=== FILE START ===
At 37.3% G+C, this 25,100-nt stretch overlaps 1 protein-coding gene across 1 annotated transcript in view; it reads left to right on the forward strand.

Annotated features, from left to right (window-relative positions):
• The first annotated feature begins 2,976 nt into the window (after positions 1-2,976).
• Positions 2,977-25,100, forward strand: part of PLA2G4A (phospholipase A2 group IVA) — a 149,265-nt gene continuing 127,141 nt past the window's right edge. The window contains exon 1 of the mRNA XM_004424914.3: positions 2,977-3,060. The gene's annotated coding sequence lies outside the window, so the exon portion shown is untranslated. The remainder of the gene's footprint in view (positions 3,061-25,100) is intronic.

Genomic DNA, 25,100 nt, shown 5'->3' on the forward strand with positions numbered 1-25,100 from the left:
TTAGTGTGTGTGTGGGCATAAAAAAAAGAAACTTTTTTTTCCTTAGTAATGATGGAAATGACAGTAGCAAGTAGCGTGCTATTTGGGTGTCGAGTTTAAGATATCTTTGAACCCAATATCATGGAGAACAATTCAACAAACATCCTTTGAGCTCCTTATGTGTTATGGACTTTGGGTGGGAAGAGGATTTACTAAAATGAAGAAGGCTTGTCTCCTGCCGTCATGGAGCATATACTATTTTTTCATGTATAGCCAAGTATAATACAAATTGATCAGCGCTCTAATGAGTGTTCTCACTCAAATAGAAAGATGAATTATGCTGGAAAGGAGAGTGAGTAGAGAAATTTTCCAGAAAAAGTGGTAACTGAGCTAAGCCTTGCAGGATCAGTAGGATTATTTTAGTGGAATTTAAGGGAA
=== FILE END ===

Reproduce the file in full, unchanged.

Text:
At 37.3% G+C, this 25,100-nt stretch overlaps 1 protein-coding gene across 1 annotated transcript in view; it reads left to right on the forward strand.

Annotated features, from left to right (window-relative positions):
• The first annotated feature begins 2,976 nt into the window (after positions 1-2,976).
• Positions 2,977-25,100, forward strand: part of PLA2G4A (phospholipase A2 group IVA) — a 149,265-nt gene continuing 127,141 nt past the window's right edge. The window contains exon 1 of the mRNA XM_004424914.3: positions 2,977-3,060. The gene's annotated coding sequence lies outside the window, so the exon portion shown is untranslated. The remainder of the gene's footprint in view (positions 3,061-25,100) is intronic.

Genomic DNA, 25,100 nt, shown 5'->3' on the forward strand with positions numbered 1-25,100 from the left:
TTAGTGTGTGTGTGGGCATAAAAAAAAGAAACTTTTTTTTCCTTAGTAATGATGGAAATGACAGTAGCAAGTAGCGTGCTATTTGGGTGTCGAGTTTAAGATATCTTTGAACCCAATATCATGGAGAACAATTCAACAAACATCCTTTGAGCTCCTTATGTGTTATGGACTTTGGGTGGGAAGAGGATTTACTAAAATGAAGAAGGCTTGTCTCCTGCCGTCATGGAGCATATACTATTTTTTCATGTATAGCCAAGTATAATACAAATTGATCAGCGCTCTAATGAGTGTTCTCACTCAAATAGAAAGATGAATTATGCTGGAAAGGAGAGTGAGTAGAGAAATTTTCCAGAAAAAGTGGTAACTGAGCTAAGCCTTGCAGGATCAGTAGGATTATTTTAGTGGAATTTAAGGGAA